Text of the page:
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Expert Insights

27 October 2021

Overhaul of London's stock market listing regime set to significantly boost capital raising opportunities for high-growth and founder-led technology companies

In November 2020 the Government kicked off a review of the UK’s listing regime. The review was triggered by Brexit and the opportunity for London’s capital markets to move away from EU rules and regulations and boost its reputation as the IPO destination of choice for ambitious high growth private companies, including founder-led businesses in the all important technology sector.

This review process led to a set of recommendations published by Lord Hill – who led the review for the Government - in March 2021, swiftly followed in July by a consultation paper from the Financial Conduct Authority (FCA) which closed on 14 September 2021. Subject to consultation feedback and FCA Board approval, the FCA is seeking to make relevant rule changes by late 2021. The review and consultation process, which is the most significant review of the UK's listing regime in at least 20 years, could be a watershed moment for UK based technology companies and entrepreneurs.

What are the key changes?

Lord Hill proposed[1] a package of 15 recommendations (one of which, relating to “SPACs” - special purpose acquisition companies which have enjoyed a boom on the US markets over the past 3-5 years – was implemented in August 2021) including, in particular, the three described below which are specifically aimed at enabling founder-led businesses, particularly fast growing technology companies, to come to the UK capital markets at an earlier stage of their development.

Permitting dual class share structures

Dual class share structures allow a shareholder, for example the founder, to retain voting control over a company. They are not currently permitted in the case of companies admitted to the “premium” segment of the Official List of the FCA (or to the AIM market) but are permissible within the “standard” segment.  Lord Hill, in his UK Listing Review report, has recommended that the listing rules applicable to the premium segment be amended to permit dual class share structures. Historically, the premium segment is London’s “gold standard”, the market which seeks to attract the largest and best companies and provide them with the widest and deepest pool of liquidity.

As Lord Hill explains, two key risks for a founder bringing his/her company to market is their vision being derailed by being removed as a director/CEO and/or an opportunistic takeover bid at a conventional bid premium to the market price. With this in mind, Lord Hill recommended that the FCA make rulebook revisions to enable a “transition period” of up to a maximum of 5 years during which period a limited number of dual class restrictions should be permitted to alleviate these risks and encourage listings of founder-led companies. At the end of this transition period, companies would either need to “sunset” the restrictions or move segment at which point they could even expand the scope of their share restrictions, subject to shareholder approval.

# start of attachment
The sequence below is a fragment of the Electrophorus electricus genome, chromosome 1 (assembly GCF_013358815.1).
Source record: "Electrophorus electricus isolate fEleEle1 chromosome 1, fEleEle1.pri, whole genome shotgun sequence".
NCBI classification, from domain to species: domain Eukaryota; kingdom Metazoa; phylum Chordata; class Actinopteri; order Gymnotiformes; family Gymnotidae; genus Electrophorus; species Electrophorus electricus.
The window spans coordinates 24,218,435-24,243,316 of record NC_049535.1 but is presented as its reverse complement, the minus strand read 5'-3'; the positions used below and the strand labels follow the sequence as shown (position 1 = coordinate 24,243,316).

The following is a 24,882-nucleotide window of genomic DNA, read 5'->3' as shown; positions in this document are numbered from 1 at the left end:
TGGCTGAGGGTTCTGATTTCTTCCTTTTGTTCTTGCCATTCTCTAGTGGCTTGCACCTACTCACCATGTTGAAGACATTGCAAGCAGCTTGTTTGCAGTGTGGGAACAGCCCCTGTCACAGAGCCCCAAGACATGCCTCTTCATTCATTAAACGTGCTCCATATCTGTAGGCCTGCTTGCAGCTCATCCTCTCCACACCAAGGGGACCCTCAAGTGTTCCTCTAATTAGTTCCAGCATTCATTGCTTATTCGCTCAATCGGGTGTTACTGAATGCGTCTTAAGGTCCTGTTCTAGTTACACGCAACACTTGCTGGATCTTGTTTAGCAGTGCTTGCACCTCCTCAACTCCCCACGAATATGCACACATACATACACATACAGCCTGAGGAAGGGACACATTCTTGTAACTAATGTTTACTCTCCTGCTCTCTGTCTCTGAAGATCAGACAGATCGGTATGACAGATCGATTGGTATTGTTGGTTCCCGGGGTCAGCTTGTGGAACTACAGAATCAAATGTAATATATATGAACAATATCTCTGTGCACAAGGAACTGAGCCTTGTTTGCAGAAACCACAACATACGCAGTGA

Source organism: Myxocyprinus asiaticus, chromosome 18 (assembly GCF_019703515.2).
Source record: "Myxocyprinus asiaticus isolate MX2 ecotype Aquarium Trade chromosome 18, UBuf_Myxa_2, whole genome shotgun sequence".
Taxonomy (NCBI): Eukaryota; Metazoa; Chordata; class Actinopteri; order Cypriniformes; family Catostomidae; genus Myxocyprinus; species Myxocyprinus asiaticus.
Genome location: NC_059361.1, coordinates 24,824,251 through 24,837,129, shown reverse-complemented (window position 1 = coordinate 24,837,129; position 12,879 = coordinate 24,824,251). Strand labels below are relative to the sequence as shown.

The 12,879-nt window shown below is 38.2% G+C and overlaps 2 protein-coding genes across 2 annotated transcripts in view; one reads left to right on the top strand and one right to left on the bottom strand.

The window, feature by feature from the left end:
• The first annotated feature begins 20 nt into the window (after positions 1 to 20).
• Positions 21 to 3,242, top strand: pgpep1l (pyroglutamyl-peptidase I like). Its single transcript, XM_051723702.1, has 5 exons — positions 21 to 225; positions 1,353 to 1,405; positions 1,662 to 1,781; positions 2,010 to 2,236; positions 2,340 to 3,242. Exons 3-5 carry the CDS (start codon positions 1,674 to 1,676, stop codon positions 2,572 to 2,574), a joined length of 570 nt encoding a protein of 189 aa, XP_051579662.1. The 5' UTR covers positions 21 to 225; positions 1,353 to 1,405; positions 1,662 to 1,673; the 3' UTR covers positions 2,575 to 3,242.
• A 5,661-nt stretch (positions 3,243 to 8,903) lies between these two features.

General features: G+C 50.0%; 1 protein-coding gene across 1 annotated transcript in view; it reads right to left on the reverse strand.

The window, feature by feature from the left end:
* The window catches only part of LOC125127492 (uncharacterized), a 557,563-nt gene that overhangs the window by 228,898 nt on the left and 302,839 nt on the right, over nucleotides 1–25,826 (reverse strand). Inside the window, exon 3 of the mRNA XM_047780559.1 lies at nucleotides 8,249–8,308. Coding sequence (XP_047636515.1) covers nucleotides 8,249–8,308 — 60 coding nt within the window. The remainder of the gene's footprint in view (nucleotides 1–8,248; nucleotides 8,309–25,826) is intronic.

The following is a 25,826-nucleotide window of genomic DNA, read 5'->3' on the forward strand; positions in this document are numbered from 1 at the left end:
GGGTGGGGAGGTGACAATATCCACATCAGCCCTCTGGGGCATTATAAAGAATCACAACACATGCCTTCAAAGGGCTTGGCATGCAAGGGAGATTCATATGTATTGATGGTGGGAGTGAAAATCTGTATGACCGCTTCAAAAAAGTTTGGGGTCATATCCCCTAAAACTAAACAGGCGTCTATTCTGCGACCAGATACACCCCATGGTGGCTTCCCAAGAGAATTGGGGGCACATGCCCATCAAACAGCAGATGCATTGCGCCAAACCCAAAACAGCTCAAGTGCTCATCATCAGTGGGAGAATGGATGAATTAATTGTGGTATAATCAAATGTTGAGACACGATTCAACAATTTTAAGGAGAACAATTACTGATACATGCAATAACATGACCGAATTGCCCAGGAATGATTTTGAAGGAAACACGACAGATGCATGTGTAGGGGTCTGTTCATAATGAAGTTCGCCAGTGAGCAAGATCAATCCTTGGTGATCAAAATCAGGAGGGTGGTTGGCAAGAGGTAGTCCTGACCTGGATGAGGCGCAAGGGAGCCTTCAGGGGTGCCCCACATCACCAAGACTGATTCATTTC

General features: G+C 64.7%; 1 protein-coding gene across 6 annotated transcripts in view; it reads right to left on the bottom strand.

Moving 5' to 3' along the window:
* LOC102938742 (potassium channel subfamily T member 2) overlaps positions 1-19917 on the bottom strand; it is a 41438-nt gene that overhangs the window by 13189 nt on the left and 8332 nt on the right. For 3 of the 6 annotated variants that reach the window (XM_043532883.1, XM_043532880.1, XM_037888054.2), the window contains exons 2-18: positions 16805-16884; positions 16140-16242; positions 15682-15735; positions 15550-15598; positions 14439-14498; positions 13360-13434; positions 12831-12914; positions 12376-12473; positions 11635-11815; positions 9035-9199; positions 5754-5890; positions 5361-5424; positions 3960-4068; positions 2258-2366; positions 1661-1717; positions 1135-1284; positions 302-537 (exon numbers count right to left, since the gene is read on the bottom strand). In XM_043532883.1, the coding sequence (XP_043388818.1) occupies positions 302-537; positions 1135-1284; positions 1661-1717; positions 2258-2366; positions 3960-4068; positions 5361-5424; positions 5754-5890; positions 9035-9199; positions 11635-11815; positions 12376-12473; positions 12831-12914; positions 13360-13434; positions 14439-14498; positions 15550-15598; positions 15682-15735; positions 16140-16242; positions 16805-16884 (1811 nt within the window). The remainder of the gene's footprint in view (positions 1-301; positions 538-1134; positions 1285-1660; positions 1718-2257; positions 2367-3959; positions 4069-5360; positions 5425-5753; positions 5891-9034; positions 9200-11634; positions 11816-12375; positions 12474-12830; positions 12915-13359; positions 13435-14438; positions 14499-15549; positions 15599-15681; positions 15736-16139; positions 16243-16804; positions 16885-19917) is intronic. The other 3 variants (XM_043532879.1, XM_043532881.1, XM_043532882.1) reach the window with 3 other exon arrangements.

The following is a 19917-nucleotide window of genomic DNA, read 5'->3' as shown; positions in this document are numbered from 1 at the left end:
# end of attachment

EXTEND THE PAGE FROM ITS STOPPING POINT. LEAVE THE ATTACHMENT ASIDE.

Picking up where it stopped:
The proposals enable creation of an unlisted class of shares with weighted voting rights, up to a maximum voting ratio of 20:1. This class of shares, which may only be held by directors of the company, or, following the death of a director, a beneficiary of a director’s estate, can have weighted voting rights in two circumstances:

  • a vote on the removal of the holder as a director at any time; and
  • following a change of control, on any matter (to operate as a strong deterrent to a takeover).

To help strike the right balance in terms of corporate governance / shareholder protection, the rules on controlling shareholder agreements will remain in place, as will the rules requiring the company to show that it is carrying on an independent business as its main activity.

Reducing the minimum free float percentage

Free float refers to the portion of a company’s issued share capital that is in the hands of public investors, as opposed to company officers, directors, or shareholders that hold 5% or more of the company (on the basis these are assumed to be strategic holdings which do not provide liquidity). These are the shares that are deemed to be freely available for trading, i.e., creating liquidity.